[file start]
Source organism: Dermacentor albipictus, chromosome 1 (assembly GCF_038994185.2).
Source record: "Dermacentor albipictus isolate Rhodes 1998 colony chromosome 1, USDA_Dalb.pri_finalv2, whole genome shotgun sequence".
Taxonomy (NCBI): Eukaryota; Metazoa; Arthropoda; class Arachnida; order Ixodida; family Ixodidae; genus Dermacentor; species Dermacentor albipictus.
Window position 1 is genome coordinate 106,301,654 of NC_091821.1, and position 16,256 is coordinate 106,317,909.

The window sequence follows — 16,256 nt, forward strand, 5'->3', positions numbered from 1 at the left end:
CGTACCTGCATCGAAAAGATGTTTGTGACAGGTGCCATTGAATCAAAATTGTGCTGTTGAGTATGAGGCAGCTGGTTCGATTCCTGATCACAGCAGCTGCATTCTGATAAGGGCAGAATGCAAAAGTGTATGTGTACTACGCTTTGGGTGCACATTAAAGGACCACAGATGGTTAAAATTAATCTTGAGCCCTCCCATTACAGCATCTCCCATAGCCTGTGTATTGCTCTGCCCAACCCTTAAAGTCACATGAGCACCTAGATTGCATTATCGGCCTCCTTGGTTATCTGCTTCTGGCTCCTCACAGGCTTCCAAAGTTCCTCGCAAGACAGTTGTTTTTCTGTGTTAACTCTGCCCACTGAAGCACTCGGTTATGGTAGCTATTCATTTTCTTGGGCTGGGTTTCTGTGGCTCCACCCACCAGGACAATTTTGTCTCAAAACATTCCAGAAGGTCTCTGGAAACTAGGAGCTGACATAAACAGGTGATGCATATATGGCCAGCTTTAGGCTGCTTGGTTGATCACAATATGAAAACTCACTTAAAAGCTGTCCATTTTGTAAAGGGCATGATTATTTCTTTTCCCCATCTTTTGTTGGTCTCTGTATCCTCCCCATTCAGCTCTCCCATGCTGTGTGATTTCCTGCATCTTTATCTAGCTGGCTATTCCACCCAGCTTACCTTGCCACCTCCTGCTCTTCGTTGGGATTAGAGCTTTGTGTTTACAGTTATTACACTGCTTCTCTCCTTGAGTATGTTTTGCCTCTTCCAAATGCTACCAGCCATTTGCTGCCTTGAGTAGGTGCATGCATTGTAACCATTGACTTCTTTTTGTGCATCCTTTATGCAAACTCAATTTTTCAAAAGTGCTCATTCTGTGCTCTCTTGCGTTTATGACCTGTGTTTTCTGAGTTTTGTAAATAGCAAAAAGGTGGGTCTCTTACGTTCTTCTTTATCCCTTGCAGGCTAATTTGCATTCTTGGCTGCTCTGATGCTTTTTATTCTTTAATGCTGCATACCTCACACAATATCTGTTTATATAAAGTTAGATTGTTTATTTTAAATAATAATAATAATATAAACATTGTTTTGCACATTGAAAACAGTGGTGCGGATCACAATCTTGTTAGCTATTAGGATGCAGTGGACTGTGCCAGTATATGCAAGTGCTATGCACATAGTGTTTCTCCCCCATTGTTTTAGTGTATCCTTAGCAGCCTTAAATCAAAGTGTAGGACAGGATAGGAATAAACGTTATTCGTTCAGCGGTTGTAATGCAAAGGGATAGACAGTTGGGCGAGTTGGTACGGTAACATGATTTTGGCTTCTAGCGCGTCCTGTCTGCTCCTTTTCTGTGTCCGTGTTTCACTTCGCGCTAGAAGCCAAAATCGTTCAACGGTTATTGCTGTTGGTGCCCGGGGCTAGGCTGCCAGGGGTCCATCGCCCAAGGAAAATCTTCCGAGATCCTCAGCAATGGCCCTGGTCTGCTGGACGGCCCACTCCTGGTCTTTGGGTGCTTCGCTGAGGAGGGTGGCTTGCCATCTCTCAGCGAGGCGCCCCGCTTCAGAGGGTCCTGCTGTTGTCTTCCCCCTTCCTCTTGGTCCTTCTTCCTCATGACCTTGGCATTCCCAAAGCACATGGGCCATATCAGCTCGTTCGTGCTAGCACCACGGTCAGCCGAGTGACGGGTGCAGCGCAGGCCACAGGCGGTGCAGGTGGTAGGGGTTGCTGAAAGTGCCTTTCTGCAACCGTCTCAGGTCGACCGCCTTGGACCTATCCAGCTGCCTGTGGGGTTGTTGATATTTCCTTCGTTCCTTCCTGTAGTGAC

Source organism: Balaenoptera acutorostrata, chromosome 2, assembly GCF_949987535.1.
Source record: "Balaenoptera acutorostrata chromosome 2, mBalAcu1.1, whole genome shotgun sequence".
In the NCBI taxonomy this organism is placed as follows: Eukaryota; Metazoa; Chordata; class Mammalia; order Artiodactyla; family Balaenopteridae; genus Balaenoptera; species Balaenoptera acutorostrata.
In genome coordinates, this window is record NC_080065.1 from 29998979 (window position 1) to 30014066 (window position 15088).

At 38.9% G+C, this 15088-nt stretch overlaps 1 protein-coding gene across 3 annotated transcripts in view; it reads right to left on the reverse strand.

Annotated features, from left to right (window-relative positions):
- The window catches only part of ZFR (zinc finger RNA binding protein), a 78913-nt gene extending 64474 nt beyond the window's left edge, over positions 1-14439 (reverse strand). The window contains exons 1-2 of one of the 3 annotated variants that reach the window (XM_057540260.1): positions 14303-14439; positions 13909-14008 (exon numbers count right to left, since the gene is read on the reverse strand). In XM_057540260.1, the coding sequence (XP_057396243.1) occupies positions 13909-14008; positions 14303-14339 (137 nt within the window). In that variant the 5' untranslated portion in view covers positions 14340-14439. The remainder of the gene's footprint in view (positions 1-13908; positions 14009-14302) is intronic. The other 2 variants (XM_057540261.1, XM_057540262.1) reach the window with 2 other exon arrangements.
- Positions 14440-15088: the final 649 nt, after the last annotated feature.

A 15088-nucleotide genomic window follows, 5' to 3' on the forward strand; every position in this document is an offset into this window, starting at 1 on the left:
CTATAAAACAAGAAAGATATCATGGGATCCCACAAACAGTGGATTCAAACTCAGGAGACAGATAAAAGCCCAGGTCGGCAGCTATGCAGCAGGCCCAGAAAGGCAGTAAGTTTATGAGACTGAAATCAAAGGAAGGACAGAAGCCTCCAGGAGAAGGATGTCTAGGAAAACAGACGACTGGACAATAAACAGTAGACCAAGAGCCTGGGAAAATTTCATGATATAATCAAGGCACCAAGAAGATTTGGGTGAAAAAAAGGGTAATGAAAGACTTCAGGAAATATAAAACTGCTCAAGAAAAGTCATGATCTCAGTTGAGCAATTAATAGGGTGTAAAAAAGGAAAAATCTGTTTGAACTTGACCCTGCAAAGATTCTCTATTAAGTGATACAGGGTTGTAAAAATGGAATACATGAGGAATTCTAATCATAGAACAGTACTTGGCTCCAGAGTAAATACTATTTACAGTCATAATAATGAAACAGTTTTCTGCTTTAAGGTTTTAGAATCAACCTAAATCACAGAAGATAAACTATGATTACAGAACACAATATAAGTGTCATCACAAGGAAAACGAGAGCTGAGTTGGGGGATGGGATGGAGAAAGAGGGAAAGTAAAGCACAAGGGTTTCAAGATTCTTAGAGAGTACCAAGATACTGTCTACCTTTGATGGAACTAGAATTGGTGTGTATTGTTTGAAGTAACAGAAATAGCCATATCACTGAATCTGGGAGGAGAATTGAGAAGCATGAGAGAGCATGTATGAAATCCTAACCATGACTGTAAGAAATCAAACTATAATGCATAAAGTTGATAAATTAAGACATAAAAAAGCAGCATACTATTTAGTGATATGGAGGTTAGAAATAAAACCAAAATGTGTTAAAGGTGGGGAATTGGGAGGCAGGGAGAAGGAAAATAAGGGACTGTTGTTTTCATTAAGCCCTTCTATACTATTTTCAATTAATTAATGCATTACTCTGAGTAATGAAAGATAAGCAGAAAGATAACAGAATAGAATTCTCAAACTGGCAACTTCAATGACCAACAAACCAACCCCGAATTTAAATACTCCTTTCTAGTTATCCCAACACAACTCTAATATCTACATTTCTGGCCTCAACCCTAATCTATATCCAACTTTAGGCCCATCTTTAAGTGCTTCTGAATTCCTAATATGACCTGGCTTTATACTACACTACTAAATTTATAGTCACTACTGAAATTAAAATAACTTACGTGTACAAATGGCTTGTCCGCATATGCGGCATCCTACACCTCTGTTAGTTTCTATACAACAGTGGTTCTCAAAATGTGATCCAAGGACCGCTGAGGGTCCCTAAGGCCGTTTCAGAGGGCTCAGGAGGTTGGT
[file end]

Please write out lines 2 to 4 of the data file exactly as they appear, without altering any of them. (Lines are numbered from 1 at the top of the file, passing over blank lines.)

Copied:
Source record: "Dermacentor albipictus isolate Rhodes 1998 colony chromosome 1, USDA_Dalb.pri_finalv2, whole genome shotgun sequence".
Taxonomy (NCBI): Eukaryota; Metazoa; Arthropoda; class Arachnida; order Ixodida; family Ixodidae; genus Dermacentor; species Dermacentor albipictus.
Window position 1 is genome coordinate 106,301,654 of NC_091821.1, and position 16,256 is coordinate 106,317,909.